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58

I found this article which has some statistics on accidents involving wrong-way cycling: Table 4 shows that all categories of bicyclists traveling against the direction of traffic flow are at greatly increased risk for accidents—on average 3.6 times the risk of those traveling with traffic, and as high as 6.6 times for those 17 and under. This result ...


55

Oh... where do I even start? I love dogs, I am crazy about them, too. I have 3 labs of my own. I am from a place where street dogs are very abundant. If you don't see any dogs in the next 100 yards, consider yourself lost! :D I am barked at often, chased often, even confronted sometimes. I used to run away before, because it is what a normal guy does. I ...


53

For one thing, if you cycle with traffic the closing speed between car and bike is the DIFFERENCE in speed between the two. If you're doing 20mph and the car is doing 45, the closing speed is 25. Reverse it and the closing speed is 65 -- over twice as fast. This affects the time the driver has to react to the cyclist's presence -- over twice as much time ...


50

Some bicyclists do wear full-face helmets; in particular, downhill mountain bikers and BMXers will frequently wear full-face helmets, as the chance of a crash causing you to land on your face is greater. The problem with full-face helmets is that they're hotter; your head is great for getting rid of excess heat, and the full-face helmet helps trap more of ...


46

Rank, Folke and Jespersen (2001), "Differences in cyclists and car drivers exposure to air pollution from traffic in the city of Copenhagen", The Science of The Total Environment, 279:131-136 teams of two cyclists and two car drivers in two cars were equipped with personal air samplers while driving for 4 hours on 2 different days in the morning traffic ...


40

The short answer is that 'safer' is subjective and depends on your requirements. You are both correct. Movement attracts the eye, so your blinking light is noticed. It is easier to judge the position of a steady state light. For a motorist to pick out your tail light, particularly, from a sea of noise is very difficult. The surface area of the light is ...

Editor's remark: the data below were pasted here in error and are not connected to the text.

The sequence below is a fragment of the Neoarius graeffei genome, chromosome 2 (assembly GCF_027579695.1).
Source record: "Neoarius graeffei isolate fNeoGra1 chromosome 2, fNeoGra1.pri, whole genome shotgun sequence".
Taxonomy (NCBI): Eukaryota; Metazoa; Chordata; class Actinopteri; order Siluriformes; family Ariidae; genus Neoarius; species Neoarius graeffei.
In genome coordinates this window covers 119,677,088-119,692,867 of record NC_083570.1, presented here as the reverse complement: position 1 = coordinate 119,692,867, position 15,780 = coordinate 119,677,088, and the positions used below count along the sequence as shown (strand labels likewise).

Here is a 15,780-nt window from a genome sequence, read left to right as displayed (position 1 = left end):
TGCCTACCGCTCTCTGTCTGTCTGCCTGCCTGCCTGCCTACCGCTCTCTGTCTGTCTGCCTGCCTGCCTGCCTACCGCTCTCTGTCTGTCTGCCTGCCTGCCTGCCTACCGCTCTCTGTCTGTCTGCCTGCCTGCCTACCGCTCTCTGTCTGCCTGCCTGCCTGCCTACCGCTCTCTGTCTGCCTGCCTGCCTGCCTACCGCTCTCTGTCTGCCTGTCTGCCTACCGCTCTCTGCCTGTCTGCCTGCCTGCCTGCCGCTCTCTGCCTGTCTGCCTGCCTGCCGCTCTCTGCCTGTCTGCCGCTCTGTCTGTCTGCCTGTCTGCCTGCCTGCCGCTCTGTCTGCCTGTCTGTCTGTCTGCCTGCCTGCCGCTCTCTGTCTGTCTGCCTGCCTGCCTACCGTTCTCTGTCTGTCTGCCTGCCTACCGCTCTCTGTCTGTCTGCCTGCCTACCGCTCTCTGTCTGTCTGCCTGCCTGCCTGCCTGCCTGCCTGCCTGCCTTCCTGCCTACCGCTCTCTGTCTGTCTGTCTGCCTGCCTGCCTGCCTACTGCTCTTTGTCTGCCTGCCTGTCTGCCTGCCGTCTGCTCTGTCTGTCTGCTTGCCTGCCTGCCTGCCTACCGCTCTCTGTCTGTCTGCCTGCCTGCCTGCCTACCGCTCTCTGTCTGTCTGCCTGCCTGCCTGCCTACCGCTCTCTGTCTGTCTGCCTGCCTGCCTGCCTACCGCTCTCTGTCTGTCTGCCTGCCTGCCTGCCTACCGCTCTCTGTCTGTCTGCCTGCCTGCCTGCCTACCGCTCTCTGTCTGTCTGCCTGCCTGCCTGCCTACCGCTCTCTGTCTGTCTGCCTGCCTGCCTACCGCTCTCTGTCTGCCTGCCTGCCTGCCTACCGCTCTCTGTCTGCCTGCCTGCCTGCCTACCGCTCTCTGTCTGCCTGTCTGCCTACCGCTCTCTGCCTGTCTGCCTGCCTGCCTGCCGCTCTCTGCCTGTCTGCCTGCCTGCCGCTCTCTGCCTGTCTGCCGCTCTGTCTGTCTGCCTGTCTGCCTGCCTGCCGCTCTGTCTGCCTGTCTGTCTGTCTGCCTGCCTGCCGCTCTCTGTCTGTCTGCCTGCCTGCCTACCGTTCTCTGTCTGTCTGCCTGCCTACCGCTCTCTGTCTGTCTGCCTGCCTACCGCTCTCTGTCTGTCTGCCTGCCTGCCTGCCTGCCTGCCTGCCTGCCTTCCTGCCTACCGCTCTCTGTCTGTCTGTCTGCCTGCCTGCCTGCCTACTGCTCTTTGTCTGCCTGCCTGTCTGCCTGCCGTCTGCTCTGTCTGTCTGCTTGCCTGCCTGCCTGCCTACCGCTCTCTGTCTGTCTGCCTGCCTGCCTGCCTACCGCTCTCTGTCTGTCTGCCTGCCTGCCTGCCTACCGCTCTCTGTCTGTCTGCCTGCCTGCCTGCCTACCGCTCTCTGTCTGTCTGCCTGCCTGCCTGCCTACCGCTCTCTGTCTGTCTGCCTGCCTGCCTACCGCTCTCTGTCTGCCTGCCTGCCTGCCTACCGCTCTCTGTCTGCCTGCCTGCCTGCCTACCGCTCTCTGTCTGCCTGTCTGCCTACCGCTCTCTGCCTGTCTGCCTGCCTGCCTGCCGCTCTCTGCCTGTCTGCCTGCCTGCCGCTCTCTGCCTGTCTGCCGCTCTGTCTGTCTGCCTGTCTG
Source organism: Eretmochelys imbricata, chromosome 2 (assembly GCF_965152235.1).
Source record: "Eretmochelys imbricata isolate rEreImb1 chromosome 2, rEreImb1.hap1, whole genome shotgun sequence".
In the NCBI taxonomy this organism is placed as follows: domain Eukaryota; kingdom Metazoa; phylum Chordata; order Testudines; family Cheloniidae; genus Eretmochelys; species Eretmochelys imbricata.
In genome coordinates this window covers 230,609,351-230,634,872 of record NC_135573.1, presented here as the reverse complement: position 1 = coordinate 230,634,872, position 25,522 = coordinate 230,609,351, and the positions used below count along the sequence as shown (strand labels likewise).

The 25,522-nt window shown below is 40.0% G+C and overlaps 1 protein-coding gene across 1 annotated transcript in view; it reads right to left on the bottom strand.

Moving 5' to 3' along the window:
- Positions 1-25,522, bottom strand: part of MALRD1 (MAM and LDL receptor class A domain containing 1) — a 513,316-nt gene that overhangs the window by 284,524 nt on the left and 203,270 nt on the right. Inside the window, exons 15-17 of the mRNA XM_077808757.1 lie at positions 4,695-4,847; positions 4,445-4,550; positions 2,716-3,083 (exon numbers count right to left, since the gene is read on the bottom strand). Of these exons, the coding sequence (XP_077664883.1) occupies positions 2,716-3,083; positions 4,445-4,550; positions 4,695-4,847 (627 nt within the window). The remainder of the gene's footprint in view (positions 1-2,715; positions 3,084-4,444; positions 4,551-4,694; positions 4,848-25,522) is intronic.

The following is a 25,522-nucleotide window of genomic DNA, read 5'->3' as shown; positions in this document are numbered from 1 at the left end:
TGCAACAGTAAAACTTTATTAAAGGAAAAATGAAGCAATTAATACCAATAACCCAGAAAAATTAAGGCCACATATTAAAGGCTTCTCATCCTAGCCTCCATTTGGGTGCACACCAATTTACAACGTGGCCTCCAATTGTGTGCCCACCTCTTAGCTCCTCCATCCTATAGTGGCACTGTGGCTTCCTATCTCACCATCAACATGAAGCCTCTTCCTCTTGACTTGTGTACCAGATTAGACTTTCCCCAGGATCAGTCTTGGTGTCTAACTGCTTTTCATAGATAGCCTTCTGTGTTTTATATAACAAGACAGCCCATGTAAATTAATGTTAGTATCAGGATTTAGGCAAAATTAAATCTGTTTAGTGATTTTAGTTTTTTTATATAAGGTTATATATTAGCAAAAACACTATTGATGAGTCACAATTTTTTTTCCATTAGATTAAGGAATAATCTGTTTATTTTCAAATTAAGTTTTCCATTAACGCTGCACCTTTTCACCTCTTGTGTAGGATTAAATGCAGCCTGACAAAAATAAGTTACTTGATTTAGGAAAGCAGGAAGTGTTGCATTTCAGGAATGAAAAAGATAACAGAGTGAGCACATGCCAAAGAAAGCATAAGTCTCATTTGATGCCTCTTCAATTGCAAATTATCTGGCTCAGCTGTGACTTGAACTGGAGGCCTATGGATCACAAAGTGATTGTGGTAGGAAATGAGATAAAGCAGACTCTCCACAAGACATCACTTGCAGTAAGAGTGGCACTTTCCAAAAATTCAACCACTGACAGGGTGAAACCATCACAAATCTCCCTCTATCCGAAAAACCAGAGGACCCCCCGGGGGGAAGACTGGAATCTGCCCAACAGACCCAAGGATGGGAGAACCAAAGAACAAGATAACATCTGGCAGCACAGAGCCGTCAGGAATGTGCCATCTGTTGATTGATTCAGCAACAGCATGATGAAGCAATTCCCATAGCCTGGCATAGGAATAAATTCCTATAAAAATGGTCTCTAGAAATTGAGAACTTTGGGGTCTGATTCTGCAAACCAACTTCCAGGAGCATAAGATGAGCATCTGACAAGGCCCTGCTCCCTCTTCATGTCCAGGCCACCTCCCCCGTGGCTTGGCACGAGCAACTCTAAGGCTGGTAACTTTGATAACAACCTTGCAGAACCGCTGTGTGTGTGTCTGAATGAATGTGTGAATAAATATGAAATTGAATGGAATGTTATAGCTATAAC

39

Helmets should be replaced roughly every 5 years and after any crash where your head makes contact with the ground. Helmets will crumble, compress or otherwise deform in sometimes hard to see ways when you hit the deck. The structural integrity of the thing will be massively diminished after even a relatively tame fall. This is one area where you don't want ...


38

The obvious few things are: Front light Red rear tail light Spare batteries for said lights Spoke lights/reflectors for improved side visibility Bright clothing, ideally cycling clothing with reflective strips on them.


38

The fork is fitted the wrong way around. The brake caliper should be in front of the fork, not behind it. The way it is, the bike will be very, very hard to ride because of the negative rake, making it very nervous. The negative rake is also the reason for the pedal overlap. Normally, you should at most get some toe overlap. Loosen the bolt in the top of ...


36

BMXers in some places put the shoe between rear tire and frame, just where the rear brake normally is attached to the bike. I've never done that, because I used to run knobby tires (ouch!), and nowadays I care a lot about brakes. You really should avoid this situation, because many times there would not be much to do. I would guess, a good alternative ...


31

It is worth noting that deaf people cycle perfectly well. @Joe's excellent comment merit's adding into the answer... Edit It should also be noted that deaf people are used to being deaf. They never rely on sounds like hearing-abled people do. Its OK to listen to music as long as a) you are aware that you don't have any audio clues to hazards b) don't ...


27

As you gain more experience in biking, you will learn to rely on your hearing as a fairly important input in your ability to make decisions. This applies to various disciplines of biking in the following ways: Urban: Cars starting up, parked cars cars with engine running, cars you can't yet see roaring up driveways or out of parking garages, and certain ...


27

Bicycle helmets contain crushable foam that works to extend the duration of impact by about 6 ms (milliseconds). This doesn't make the impact force disappear, instead it extends the duration of force experienced by the brain. By extending the duration, you reduce the peak force. The brain can withstand impacts to some degree, however if the impact is too ...


27

To be honest, I think you handled the situation pretty well as it was. You've got to get yourself to the bottom of the mountain safely and even in locales which have laws about deliberately impeding following road users you will have to allow people to pass in a manner safe for you, this isn't necessarily going to be immediately. Seems to me that this ...


26

AGAINST One of my primary issues with bike lanes is that motorists tend to think that you have to stay in that lane. So when you have to move right because of debris, garbage cans or parked cars in the lane it further annoys ill-informed drivers. Additionally, drivers come to expect you to be out of traffic, riding on the shoulder, and will squeeze by you ...